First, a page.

notable mejora en la velocidad de reconfiguración en comparación con los trabajos
anteriormente publicados sobre esta temática, así como una eficiente aceleración de
este tipo de algoritmos.
Complex algorithms usually require several computation
stages. Many embedded microprocessors have not enough
computational performance to resolve these algorithms in a
reasonable time, so dedicated coprocessors accelerate them
although the main drawback is the area devoted to them. A
reconfigurable coprocessor can drastically reduce the area,
since it accommodates a set of coprocessors whose
execution is multiplexed on time, although the
reconfiguration speed reduces the overall system
performance. Although self-reconfigurable systems are
possible on Spartan-3 FPGAs, it requires a hard design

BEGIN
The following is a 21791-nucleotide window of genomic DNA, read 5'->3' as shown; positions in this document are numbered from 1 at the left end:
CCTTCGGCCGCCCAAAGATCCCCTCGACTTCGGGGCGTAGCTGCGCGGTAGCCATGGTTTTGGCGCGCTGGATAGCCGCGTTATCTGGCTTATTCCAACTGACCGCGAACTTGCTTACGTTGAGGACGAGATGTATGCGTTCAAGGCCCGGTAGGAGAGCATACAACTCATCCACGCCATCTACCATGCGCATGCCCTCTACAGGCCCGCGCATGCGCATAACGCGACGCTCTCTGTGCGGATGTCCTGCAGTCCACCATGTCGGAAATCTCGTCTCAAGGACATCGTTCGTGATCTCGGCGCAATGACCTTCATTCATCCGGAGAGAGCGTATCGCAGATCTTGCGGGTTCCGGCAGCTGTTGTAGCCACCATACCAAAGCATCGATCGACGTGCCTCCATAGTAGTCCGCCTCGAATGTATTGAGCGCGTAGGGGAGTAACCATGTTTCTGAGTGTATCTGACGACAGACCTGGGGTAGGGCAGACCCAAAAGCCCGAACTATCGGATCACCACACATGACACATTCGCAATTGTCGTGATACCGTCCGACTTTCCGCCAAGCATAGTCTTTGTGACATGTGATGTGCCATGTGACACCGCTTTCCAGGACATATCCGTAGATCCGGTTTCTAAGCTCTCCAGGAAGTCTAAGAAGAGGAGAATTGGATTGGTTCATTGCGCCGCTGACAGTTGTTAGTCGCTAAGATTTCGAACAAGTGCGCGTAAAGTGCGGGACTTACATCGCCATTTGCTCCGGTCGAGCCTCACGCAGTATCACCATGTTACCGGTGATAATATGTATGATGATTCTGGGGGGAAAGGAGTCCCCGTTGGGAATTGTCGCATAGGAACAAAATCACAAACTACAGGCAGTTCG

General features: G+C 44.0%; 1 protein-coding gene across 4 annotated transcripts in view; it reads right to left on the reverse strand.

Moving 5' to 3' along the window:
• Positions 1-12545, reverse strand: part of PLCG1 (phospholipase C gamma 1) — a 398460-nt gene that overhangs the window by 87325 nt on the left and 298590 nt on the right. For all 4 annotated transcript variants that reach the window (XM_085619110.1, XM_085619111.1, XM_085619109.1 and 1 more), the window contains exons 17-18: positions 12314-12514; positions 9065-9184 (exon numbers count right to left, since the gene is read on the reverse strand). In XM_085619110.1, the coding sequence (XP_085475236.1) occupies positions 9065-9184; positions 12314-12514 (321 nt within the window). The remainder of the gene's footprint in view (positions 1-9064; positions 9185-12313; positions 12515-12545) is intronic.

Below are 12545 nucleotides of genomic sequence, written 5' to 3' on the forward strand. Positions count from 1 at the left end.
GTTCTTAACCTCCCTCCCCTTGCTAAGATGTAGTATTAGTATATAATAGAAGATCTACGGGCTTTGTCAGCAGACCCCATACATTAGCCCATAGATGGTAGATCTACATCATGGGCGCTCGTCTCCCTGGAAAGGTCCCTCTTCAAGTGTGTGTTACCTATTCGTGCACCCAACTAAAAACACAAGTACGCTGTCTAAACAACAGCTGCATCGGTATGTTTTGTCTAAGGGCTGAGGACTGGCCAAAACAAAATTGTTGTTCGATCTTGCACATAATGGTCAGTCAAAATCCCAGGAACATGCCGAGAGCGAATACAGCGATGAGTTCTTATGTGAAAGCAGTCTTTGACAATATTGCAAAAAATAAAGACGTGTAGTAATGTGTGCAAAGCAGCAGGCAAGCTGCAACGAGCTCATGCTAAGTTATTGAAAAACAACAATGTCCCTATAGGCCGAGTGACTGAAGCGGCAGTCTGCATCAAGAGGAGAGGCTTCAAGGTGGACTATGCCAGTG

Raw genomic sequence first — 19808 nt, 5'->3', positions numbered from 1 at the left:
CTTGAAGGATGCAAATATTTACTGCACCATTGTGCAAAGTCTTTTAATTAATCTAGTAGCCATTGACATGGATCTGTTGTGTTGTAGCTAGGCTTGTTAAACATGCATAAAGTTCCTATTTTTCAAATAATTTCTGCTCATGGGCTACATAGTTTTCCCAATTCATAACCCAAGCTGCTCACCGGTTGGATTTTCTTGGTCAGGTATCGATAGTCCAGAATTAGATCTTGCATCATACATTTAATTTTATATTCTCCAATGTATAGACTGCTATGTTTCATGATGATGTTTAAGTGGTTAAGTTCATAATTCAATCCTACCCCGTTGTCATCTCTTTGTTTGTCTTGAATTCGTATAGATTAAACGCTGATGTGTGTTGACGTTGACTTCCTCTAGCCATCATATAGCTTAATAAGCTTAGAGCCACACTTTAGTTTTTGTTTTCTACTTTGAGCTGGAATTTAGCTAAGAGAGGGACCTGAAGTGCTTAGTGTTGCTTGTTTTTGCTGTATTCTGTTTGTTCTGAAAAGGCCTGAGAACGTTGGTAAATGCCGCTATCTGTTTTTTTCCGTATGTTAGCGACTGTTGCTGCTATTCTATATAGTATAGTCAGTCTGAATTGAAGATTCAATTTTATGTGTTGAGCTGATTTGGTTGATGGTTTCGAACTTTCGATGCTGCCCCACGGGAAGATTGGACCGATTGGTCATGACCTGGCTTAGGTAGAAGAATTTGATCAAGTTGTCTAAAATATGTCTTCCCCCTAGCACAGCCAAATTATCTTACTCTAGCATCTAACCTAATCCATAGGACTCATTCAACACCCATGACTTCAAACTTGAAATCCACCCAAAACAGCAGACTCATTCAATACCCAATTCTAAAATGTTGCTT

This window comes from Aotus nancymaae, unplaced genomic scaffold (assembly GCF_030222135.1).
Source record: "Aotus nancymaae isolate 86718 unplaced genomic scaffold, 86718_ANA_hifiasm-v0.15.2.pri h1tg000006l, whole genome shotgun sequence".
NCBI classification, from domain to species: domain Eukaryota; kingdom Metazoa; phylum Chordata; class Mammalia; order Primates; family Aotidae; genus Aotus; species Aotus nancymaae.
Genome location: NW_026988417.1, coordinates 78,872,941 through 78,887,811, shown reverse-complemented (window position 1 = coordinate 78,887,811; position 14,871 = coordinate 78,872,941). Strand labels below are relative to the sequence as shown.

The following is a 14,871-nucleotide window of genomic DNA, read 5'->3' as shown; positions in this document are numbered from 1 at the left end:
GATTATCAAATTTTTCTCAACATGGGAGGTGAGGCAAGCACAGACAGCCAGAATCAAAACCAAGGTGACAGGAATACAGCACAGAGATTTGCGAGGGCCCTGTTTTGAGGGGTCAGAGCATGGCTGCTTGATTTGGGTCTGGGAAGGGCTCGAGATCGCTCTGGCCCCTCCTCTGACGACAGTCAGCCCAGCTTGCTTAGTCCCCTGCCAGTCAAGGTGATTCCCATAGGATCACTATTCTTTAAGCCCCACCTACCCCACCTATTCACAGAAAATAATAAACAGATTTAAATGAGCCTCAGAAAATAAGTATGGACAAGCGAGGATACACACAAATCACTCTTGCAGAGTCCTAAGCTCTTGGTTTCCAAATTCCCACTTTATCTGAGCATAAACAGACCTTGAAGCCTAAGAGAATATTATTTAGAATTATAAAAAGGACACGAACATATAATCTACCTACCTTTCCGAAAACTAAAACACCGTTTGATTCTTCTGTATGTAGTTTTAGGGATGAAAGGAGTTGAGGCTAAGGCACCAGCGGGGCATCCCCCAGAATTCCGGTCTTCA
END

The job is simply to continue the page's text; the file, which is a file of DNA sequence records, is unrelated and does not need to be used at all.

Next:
task due to the lack of software and hardware support
available on higher-cost families. This paper describes the
architecture of a fast self-reconfigurable embedded system
mapped on Spartan-3, used as computation platform to
solve a complex algorithm, such as the image-processing
carried out in a fingerprint biometric algorithm. In order to
reduce the reconfiguration time, the system uses our
custom-made memory and reconfiguration controllers.
Moreover, the dynamic coprocessor can access directly to
external memory through our memory controller to
improve processing time.
Biometric systems, characterized by their high confidential
levels of security, are usually based on high-performance
microprocessors implemented on personal computers.
These advanced devices contain floating-point units able to
carry out millions of operations per second at frequencies in
the GHz range, being qualified to resolve the most complex
algorithms in just a few hundred of milliseconds. However,
their main drawback is the cost, and the necessary space
required to incorporate their external associated peripherals.